Heat Transfer Applications for Our Pumps
Heat transfer is the movement of thermal energy, depending upon temperature and pressure, from an area of low temperature to a higher temperature area. Using kinetic energy produced by impellers, centrifugal pumps increase the fluid pressure and then discharge the fluid through the outlet. The result is that heat transfer systems pull heat from one place to discharge it in another and vice versa. Heat transfer pumps have numerous applications in both industrial and consumer contexts, including refrigeration, heating, and energy efficiency.
|Max Flow||2.7 GPM||11 LPM|
|Max Head||10.6 FT||3.3 M|
|Max Flow||18 GPM||60 LPM|
|Max Head||29 FT||6.3 M|
Choosing a Pump for Heat Transfer
Because heat transfer pump applications involve the moving of some sort of liquid at relatively high temperatures, selecting the correct pump is important. Leaks are always a risk in a heat-transfer system, and while they often depend primarily on factors such as piping and system design, selecting the correct pump will go a long way toward ensuring that issues don’t arise. Some factors you should consider when choosing a pump for heat transfer include:
- Fluid Properties. While water and air are commonly employed in heat-transfer systems and pose little risk, some end-use applications require more potentially problematic substances such as silicones, hydrocarbons, ammonia, and more. Ensure that your pump can handle your specific fluid without corroding. Additionally, ensure that the pump can move the fluid at its more viscous ambient temperature rather than just at its hotter output temperature.
- Temperature. Similarly, different fluids can contain different amounts of heat, and you must ensure that your pump is constructed out of materials that can tolerate higher temperatures.
- Pressure. While centrifugal pumps perform well at a variety of pressures, higher PSIs may cause efficiency to drop. However, most heat-transfer systems will function at around 50 PSI, a pressure at which centrifugal pumps work well.
- Horsepower. Your final consideration should be the horsepower required to move the liquid through the heat-transfer system in an efficient manner.
Heating and Cooling of Buildings and Vehicles
Heat-transfer pumps are a major component of HVAC systems, and smaller options are often used in automobiles. Heat-transfer systems can either warm or cool spaces depending on their configuration, and heat-transfer systems can source or dispose of heat from a number of sources, including:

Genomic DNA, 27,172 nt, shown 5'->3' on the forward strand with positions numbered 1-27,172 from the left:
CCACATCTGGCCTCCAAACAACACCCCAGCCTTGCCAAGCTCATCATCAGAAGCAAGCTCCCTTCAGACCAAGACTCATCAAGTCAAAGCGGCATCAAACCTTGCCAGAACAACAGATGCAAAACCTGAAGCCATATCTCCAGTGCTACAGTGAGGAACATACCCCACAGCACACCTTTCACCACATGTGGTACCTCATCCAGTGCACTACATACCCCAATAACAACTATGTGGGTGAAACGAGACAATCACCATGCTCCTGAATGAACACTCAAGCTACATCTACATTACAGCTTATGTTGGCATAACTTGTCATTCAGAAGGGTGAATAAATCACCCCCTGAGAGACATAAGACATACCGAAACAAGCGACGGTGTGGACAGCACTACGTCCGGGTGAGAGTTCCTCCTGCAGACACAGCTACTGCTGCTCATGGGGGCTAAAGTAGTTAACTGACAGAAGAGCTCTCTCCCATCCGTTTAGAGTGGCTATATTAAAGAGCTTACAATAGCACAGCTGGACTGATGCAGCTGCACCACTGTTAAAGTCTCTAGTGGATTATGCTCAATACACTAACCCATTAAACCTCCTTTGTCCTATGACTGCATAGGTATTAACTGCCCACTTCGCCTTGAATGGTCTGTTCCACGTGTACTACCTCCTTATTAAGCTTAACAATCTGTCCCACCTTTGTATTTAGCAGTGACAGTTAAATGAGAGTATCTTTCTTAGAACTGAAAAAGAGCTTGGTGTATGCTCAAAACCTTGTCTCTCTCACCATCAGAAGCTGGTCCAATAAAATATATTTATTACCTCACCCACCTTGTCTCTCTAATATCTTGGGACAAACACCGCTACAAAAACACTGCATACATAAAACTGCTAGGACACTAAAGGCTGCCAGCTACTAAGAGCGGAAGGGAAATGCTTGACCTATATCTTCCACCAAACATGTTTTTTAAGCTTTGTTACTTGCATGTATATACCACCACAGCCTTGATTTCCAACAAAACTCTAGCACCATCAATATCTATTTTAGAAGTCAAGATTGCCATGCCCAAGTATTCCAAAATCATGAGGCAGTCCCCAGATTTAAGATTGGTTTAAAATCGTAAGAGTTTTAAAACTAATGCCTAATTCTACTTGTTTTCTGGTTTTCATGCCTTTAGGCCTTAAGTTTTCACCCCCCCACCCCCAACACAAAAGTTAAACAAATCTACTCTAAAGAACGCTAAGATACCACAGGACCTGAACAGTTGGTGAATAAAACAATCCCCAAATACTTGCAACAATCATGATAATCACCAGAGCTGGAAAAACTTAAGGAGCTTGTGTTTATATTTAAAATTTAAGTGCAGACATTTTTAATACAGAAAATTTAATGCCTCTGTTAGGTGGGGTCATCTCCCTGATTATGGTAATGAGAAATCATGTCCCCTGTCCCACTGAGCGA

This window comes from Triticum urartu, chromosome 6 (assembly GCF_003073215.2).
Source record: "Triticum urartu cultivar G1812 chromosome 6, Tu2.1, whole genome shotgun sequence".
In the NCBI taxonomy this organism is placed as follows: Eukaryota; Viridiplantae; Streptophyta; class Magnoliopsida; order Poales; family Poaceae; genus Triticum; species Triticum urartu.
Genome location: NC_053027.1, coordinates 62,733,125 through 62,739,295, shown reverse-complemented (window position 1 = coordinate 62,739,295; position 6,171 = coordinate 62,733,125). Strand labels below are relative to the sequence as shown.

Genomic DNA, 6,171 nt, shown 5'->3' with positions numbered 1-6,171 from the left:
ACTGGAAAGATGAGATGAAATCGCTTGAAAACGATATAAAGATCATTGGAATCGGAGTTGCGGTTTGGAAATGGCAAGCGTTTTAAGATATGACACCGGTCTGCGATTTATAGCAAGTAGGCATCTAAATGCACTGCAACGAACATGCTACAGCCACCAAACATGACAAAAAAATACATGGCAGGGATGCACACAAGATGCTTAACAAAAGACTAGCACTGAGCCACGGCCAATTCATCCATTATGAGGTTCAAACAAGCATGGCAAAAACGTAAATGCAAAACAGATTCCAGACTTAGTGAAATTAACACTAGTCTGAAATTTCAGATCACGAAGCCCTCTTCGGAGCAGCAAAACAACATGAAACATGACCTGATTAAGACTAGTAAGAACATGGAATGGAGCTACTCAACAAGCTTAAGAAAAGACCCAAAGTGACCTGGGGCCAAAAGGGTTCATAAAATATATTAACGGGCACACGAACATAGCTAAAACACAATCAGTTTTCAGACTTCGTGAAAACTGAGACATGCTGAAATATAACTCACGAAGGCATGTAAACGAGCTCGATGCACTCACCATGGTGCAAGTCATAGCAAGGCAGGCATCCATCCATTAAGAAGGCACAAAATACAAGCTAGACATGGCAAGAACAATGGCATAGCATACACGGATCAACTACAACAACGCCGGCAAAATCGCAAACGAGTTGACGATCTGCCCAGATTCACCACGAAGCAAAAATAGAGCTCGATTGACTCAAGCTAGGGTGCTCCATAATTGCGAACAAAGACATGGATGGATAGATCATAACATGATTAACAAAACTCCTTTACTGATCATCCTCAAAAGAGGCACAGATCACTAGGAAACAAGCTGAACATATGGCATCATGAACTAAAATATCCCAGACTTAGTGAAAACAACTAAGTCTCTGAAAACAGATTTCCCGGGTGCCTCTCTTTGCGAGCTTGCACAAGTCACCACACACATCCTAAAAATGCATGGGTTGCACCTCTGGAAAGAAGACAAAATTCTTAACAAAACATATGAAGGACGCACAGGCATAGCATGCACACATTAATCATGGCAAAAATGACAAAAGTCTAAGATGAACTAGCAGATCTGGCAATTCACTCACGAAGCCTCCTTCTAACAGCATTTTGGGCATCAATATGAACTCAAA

- Natural Gas
- Solar Power
Water-heating heat-transfer systems work on the same principle as those that heat or cool buildings: They draw higher-temperature liquids from warmer areas and move them to those that are cooler. In systems designed to heat water, they funnel heat to a water-storage tank.
In industrial settings, heat-transfer systems can greatly increase operational efficiency, with some systems repurposing waste heat in order to warm the facilities. Given the incentives to follow environmentally friendly practices and the great amounts of heat generated by many industrial processes, the installation and maintenance of a heat-transfer system can quickly pay for itself.
March Centrifugal magnetic drive pumps are the top choice for applications in heat transfer. Built to withstand harsh conditions, March pumps can potentially tolerate liquid temperatures of 190 Fahrenheit or 87 Celsius. The pumps are capable of generating a maximum flow of 2.7 gallons per minute at 1 foot, and a maximum head of 10.6 feet. Industrial strength construction protects against highly corrosive acids and solvents.
Our quality products are American-made and are guaranteed against defects in design and construction for one year from the date of manufacture. Install our magnetic pumps in your refrigeration systems, air conditioning systems, space heating, power generation and chemical processing. Use our pumps for computer cooling systems and photographic processing equipment.